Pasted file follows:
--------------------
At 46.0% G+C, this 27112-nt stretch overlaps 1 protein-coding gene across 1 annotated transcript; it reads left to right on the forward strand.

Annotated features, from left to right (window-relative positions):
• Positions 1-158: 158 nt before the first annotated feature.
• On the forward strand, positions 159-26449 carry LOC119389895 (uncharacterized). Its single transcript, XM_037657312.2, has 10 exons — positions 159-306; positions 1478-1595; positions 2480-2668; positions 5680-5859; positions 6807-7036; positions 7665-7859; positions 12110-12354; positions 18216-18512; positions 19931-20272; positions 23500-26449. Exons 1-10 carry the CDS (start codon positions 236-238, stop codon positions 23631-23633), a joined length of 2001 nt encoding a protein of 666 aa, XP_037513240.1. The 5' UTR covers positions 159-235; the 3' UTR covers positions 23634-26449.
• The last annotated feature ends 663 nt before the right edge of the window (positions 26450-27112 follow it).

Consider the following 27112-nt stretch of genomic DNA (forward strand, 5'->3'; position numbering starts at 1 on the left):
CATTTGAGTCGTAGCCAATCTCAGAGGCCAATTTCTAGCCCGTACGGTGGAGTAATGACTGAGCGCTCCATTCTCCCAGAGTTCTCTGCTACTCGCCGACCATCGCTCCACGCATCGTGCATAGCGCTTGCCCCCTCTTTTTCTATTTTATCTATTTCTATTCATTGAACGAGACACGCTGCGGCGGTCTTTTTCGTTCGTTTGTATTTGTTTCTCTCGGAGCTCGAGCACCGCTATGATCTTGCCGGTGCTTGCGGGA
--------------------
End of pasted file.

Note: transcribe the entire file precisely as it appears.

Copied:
At 46.0% G+C, this 27112-nt stretch overlaps 1 protein-coding gene across 1 annotated transcript; it reads left to right on the forward strand.

Annotated features, from left to right (window-relative positions):
• Positions 1-158: 158 nt before the first annotated feature.
• On the forward strand, positions 159-26449 carry LOC119389895 (uncharacterized). Its single transcript, XM_037657312.2, has 10 exons — positions 159-306; positions 1478-1595; positions 2480-2668; positions 5680-5859; positions 6807-7036; positions 7665-7859; positions 12110-12354; positions 18216-18512; positions 19931-20272; positions 23500-26449. Exons 1-10 carry the CDS (start codon positions 236-238, stop codon positions 23631-23633), a joined length of 2001 nt encoding a protein of 666 aa, XP_037513240.1. The 5' UTR covers positions 159-235; the 3' UTR covers positions 23634-26449.
• The last annotated feature ends 663 nt before the right edge of the window (positions 26450-27112 follow it).

Consider the following 27112-nt stretch of genomic DNA (forward strand, 5'->3'; position numbering starts at 1 on the left):
CATTTGAGTCGTAGCCAATCTCAGAGGCCAATTTCTAGCCCGTACGGTGGAGTAATGACTGAGCGCTCCATTCTCCCAGAGTTCTCTGCTACTCGCCGACCATCGCTCCACGCATCGTGCATAGCGCTTGCCCCCTCTTTTTCTATTTTATCTATTTCTATTCATTGAACGAGACACGCTGCGGCGGTCTTTTTCGTTCGTTTGTATTTGTTTCTCTCGGAGCTCGAGCACCGCTATGATCTTGCCGGTGCTTGCGGGA